Strategic climate and water consultant, Gavin Quibell, asks whether our infrastructure decisions are promoting sustainable and climate resilient poverty or development? [more...]
Mozambique is a country in the south-east of the African continent, bordered by Tanzania, Malawi, Zambia, Zimbabwe, South Africa and Swaziland. It is acutely vulnerable to climate change and its vulnerability is set to increase between 2010 and 2030 (DARA; Climate Vulnerability Monitor, 2012). It is ranked 178th on the Human Development Index (UNDP; Human Development Index, 2014). Mozambique’s CO2 emissions are 0.1 tonnes per capita while the global average is 4.9 tonnes per capita (World Bank; World Development Indicators: Energy dependency, efficiency and carbon dioxide emissions, 2010).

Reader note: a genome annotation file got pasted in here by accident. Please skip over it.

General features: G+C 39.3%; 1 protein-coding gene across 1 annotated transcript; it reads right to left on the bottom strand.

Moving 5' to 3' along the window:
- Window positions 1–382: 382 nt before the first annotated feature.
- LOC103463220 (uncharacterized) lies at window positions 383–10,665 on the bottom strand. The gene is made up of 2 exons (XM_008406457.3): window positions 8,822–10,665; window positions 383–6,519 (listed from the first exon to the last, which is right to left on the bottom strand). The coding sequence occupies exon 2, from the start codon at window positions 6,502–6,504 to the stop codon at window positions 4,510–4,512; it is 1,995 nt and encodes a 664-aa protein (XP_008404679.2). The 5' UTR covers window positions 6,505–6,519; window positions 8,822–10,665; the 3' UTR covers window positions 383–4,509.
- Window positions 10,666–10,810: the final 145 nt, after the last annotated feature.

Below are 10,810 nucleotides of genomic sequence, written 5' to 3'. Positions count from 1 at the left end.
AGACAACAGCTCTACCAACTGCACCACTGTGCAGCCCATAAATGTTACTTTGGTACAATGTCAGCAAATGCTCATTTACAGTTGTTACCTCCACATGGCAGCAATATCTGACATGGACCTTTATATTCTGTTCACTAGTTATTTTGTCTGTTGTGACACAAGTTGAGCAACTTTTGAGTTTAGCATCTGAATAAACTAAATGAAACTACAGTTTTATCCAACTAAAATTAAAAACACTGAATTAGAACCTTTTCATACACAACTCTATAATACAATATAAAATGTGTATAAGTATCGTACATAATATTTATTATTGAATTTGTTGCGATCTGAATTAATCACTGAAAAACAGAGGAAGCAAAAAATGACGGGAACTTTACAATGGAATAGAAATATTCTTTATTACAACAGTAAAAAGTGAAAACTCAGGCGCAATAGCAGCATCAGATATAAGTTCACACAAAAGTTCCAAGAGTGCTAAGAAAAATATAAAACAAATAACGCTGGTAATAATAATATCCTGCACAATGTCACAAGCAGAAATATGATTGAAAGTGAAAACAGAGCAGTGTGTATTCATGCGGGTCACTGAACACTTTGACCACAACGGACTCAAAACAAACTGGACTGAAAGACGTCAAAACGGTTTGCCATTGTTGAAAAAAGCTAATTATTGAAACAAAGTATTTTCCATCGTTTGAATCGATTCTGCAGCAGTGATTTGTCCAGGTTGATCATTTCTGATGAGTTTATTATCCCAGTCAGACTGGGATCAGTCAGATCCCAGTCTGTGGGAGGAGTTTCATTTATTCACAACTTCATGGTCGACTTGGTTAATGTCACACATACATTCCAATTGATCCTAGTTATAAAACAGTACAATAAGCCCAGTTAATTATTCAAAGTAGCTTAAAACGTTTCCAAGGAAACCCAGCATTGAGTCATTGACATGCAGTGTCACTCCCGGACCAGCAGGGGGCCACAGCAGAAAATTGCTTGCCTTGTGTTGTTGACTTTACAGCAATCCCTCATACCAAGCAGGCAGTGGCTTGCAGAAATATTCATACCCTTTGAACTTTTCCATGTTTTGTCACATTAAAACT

While Mozambique is a resource rich country in oil, gas and titanium, a long-standing civil war between 1977-1992 has severely hindered its development. Poverty is widespread, with more than 50% of Mozambicans living on less than $1 a day. Since the end of the civil war, Mozambique’s economy has been growing at a rapid pace. Its growth is largely through agriculture, but also manufacturing of food and beverages, chemicals, aluminium and petroleum. Climate change poses serious threats to the wellbeing of the population, who suffered severe floods and droughts in 2000-2002, which affected over one quarter of the population. Therefore, seeking climate compatible development strategies is key to its future resilience.